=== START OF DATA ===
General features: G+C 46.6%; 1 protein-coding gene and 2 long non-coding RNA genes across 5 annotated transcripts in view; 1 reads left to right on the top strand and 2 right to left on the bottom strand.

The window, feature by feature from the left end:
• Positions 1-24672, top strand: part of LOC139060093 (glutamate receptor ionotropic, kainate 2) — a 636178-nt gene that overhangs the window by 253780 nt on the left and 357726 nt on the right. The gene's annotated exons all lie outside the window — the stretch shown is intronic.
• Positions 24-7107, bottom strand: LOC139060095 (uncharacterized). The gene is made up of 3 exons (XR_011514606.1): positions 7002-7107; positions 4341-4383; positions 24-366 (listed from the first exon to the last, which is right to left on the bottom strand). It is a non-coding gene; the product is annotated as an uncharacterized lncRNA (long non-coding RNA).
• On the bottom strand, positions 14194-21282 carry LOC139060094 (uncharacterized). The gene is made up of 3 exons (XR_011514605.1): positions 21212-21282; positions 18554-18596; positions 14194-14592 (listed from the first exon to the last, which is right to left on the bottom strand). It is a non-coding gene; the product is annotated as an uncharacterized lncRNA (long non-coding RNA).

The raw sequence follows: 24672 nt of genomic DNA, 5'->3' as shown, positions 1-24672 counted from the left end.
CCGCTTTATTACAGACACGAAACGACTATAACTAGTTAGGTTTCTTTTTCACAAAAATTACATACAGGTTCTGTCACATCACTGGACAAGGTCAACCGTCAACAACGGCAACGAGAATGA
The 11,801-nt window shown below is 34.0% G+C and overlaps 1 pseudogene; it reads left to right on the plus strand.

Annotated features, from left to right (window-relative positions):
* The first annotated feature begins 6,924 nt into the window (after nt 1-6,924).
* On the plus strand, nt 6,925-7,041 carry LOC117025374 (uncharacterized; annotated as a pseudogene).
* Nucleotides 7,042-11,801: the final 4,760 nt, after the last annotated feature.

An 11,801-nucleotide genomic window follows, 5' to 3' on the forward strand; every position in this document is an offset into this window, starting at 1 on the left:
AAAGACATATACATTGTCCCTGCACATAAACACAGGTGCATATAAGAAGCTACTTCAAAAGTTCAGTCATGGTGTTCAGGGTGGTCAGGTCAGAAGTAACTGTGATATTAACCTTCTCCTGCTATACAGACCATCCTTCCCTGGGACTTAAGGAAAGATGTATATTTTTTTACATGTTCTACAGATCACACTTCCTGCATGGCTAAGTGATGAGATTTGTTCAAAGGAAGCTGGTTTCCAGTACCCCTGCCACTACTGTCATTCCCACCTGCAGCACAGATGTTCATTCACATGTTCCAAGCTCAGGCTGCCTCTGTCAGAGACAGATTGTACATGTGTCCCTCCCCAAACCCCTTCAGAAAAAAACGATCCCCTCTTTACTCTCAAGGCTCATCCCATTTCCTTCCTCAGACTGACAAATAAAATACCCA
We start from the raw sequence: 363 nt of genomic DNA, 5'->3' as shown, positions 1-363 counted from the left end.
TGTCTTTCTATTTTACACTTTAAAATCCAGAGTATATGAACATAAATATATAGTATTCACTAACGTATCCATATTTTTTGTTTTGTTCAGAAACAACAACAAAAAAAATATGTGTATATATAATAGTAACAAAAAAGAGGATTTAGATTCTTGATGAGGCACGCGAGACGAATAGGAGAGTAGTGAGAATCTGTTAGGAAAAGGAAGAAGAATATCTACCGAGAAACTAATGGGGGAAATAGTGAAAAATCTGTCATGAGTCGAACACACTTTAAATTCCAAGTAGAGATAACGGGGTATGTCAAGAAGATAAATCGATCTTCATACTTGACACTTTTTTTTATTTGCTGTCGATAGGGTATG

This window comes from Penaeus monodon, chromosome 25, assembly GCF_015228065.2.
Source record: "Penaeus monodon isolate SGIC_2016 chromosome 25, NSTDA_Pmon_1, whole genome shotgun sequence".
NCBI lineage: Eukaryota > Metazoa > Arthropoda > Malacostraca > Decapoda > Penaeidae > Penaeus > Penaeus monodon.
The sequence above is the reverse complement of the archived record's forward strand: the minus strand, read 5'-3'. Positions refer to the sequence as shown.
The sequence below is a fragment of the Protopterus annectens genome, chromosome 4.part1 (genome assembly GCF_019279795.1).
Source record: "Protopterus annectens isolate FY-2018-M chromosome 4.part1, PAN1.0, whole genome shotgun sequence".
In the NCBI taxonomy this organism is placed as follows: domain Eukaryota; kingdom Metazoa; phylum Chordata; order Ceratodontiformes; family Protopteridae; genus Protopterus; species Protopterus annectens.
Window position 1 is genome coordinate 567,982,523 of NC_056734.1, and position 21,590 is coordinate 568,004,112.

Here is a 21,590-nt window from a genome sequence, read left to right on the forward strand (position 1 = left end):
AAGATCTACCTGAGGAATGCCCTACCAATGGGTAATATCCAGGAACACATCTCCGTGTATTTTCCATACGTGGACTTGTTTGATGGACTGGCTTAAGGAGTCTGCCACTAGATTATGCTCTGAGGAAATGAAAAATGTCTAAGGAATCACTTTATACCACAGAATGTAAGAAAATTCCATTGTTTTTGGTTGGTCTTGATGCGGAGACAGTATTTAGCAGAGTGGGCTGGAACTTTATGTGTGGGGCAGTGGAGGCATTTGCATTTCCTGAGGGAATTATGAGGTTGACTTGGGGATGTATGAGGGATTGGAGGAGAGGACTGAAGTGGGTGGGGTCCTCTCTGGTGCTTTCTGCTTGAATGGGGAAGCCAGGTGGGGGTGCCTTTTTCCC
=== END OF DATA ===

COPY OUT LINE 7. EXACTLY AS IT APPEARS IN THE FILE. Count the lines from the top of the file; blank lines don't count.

CCGCTTTATTACAGACACGAAACGACTATAACTAGTTAGGTTTCTTTTTCACAAAAATTACATACAGGTTCTGTCACATCACTGGACAAGGTCAACCGTCAACAACGGCAACGAGAATGA